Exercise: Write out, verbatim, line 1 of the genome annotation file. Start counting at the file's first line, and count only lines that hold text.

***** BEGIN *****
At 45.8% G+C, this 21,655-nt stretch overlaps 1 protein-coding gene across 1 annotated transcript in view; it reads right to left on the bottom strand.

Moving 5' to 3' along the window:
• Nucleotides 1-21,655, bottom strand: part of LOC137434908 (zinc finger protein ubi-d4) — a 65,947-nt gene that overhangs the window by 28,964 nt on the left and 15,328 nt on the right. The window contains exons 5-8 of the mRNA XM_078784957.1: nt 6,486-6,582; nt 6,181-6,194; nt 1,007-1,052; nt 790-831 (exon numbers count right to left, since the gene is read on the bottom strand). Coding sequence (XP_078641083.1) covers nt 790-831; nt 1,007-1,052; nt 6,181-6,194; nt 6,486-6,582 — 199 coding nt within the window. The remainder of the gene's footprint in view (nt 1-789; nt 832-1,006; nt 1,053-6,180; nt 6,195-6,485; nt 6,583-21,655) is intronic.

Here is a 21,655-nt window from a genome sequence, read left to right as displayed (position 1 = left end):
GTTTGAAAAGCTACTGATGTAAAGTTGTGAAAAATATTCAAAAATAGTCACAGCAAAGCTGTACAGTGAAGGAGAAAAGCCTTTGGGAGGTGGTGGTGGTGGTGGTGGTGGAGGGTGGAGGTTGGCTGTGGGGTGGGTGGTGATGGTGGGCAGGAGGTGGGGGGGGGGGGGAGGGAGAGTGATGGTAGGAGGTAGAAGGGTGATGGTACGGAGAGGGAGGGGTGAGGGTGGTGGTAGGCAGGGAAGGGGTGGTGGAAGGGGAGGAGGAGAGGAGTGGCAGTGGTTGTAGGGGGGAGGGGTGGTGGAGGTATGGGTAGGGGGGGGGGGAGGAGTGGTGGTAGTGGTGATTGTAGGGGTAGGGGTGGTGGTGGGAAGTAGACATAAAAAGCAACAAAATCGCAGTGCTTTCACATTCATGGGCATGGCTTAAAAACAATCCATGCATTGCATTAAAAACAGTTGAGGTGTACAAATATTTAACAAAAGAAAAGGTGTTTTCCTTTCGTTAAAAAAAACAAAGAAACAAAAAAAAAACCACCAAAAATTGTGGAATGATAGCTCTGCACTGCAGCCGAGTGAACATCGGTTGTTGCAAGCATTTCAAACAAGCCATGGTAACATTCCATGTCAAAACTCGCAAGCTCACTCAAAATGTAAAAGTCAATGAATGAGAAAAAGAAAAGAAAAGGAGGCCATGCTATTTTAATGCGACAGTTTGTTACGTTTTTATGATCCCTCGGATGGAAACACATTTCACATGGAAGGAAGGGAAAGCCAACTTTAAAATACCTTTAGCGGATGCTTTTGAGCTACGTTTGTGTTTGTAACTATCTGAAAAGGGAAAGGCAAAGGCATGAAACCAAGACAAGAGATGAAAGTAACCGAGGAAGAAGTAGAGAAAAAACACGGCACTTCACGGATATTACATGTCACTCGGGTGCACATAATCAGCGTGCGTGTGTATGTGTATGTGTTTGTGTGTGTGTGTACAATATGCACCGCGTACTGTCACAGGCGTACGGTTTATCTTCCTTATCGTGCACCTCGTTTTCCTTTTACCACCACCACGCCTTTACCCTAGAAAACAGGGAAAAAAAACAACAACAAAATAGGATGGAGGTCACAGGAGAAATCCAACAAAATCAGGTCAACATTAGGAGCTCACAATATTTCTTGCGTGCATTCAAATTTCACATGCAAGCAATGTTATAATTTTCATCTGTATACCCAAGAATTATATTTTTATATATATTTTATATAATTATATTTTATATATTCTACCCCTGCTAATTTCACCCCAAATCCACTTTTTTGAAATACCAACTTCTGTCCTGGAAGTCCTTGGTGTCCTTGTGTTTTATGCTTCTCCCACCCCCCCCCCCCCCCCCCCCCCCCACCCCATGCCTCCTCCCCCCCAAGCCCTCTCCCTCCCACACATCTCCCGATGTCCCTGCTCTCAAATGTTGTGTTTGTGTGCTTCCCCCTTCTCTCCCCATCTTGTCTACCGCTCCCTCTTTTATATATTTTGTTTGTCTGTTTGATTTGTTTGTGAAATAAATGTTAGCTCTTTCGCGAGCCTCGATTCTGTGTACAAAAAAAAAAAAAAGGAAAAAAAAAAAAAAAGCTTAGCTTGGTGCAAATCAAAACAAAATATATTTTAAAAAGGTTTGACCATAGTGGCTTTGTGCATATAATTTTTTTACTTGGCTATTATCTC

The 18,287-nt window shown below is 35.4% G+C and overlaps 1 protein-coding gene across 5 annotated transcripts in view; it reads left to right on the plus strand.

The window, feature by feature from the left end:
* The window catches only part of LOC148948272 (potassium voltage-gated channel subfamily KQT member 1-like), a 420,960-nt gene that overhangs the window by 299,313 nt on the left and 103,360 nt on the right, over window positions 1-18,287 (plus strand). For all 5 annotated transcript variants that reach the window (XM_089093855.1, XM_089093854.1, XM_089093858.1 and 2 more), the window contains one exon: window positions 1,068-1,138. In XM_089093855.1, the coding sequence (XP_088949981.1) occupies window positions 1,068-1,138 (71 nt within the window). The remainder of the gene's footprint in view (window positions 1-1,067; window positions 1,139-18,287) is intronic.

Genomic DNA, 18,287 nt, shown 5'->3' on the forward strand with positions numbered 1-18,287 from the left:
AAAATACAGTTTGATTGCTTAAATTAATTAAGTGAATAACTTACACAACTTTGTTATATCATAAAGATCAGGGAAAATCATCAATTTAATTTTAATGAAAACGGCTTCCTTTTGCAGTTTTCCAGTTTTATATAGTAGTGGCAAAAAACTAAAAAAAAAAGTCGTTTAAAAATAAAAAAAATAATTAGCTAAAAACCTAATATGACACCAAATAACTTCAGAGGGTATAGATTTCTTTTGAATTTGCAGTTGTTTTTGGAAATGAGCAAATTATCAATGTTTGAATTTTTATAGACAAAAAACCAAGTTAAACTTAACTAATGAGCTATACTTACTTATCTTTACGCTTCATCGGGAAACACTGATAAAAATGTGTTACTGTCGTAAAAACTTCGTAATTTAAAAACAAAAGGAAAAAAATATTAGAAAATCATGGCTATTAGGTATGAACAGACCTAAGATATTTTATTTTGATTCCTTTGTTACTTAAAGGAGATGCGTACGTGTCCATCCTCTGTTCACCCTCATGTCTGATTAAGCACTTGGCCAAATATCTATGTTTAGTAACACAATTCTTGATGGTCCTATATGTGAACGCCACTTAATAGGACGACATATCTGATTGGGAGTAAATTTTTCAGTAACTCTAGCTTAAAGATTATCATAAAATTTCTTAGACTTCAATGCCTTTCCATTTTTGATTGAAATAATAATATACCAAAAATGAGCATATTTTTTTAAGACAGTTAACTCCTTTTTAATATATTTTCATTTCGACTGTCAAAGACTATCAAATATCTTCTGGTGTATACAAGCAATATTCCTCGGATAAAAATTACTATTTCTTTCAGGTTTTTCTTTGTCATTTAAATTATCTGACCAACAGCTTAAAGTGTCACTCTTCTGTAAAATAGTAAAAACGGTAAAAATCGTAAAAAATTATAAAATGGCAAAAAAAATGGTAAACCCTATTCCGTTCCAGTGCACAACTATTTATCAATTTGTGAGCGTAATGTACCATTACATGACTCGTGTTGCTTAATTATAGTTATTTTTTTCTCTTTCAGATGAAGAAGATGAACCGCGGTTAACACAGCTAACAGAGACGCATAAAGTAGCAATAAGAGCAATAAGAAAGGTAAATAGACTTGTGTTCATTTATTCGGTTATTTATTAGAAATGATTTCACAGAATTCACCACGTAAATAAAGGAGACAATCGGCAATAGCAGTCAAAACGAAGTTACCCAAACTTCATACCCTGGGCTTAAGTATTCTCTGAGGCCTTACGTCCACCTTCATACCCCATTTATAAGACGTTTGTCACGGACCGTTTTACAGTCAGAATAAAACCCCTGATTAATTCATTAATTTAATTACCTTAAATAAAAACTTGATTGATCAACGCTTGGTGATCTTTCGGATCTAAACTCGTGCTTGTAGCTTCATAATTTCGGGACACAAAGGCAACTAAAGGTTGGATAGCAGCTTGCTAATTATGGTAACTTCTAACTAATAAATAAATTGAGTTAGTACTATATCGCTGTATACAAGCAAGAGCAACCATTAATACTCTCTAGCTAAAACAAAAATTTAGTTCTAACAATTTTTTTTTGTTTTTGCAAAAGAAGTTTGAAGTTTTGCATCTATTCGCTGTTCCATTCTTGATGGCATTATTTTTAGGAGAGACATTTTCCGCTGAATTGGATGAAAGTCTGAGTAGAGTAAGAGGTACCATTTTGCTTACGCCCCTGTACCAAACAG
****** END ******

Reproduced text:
At 45.8% G+C, this 21,655-nt stretch overlaps 1 protein-coding gene across 1 annotated transcript in view; it reads right to left on the bottom strand.